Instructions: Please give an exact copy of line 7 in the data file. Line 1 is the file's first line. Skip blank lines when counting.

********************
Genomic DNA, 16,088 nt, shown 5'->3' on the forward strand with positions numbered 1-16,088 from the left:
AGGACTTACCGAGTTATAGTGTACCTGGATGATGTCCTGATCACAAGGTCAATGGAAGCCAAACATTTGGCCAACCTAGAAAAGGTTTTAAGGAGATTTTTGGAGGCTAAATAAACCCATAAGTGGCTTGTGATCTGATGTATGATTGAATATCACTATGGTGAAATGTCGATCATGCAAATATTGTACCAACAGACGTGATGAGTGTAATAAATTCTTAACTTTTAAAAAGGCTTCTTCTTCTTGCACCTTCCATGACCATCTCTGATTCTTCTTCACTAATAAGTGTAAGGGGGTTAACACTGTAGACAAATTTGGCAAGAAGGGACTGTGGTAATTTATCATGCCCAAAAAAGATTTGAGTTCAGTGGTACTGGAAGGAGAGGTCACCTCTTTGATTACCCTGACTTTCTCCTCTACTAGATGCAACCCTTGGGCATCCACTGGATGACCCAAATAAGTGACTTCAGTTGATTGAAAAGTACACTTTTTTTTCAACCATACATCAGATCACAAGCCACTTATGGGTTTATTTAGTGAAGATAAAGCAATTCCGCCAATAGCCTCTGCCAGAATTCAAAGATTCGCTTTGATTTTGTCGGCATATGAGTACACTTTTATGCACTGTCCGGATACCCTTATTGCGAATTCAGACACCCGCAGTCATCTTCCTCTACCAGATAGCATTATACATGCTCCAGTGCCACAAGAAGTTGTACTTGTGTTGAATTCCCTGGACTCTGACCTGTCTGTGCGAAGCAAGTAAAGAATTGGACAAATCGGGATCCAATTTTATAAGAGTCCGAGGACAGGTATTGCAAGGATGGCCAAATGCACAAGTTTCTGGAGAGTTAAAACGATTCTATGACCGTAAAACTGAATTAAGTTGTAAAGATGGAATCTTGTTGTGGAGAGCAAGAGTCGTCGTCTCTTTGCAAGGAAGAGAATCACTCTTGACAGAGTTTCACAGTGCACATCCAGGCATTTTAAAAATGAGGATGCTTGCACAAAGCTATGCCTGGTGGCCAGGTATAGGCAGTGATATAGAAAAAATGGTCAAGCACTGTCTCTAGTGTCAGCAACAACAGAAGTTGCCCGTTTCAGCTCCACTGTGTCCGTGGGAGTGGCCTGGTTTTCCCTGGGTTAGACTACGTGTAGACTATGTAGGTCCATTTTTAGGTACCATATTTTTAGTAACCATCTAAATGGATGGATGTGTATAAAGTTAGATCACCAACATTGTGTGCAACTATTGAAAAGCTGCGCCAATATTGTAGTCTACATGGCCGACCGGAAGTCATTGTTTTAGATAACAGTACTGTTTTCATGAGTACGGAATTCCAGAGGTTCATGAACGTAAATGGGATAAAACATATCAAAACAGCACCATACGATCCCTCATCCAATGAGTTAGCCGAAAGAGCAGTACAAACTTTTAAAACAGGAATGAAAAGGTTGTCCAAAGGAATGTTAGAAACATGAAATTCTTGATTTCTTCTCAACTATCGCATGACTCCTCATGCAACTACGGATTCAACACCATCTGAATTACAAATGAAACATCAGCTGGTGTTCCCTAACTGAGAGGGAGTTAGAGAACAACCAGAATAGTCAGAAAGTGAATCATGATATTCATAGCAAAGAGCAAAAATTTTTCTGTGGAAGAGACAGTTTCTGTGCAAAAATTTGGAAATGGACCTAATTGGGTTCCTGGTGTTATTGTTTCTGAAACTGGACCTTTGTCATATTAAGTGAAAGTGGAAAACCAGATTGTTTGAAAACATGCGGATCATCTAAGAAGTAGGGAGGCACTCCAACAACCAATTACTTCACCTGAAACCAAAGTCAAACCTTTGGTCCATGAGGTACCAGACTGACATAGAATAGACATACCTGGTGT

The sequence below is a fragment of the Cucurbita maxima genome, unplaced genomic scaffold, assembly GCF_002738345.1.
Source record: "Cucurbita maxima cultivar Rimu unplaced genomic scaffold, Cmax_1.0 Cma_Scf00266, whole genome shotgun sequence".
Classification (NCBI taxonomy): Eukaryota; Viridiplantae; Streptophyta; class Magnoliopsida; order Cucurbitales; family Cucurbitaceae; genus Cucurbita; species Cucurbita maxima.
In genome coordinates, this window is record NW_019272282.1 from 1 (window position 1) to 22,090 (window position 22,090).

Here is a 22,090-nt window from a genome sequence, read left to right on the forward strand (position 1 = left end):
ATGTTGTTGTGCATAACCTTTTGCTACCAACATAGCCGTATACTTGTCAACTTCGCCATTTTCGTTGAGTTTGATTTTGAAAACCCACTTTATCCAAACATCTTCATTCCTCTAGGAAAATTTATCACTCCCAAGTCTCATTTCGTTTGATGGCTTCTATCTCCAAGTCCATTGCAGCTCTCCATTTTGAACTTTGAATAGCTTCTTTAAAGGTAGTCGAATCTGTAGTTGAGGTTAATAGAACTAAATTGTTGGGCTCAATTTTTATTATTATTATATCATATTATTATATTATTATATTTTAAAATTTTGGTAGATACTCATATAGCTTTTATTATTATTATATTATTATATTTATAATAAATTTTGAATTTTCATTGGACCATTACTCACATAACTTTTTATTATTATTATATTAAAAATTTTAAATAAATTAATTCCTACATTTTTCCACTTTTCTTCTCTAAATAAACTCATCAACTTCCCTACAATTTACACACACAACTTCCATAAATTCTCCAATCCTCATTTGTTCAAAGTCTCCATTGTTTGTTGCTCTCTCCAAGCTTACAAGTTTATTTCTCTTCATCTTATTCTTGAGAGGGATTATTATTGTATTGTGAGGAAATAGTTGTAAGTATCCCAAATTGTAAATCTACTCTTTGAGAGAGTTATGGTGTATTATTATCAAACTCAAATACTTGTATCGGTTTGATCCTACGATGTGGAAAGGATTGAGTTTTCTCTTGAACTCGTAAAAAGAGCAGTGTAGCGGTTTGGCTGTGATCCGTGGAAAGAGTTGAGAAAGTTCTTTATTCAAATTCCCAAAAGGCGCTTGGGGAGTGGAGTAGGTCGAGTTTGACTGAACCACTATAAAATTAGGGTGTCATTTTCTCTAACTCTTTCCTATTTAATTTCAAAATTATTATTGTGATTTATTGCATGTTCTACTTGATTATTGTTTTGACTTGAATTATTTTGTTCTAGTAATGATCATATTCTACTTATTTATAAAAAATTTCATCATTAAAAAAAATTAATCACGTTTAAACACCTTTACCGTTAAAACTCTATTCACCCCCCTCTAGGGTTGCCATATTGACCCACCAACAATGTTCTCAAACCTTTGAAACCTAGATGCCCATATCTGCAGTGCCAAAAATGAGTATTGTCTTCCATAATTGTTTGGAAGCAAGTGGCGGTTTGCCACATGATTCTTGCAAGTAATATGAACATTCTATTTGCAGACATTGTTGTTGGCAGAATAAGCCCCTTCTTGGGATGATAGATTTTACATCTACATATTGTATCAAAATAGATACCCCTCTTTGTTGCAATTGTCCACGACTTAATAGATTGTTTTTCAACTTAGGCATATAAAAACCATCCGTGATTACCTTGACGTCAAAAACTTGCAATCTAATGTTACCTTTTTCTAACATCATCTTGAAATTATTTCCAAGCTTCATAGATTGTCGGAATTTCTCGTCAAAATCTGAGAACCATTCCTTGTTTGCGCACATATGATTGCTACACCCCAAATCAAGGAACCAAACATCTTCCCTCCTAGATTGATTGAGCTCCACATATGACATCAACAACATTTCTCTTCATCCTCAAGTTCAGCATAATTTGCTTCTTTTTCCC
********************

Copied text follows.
Here is a 22,090-nt window from a genome sequence, read left to right on the forward strand (position 1 = left end):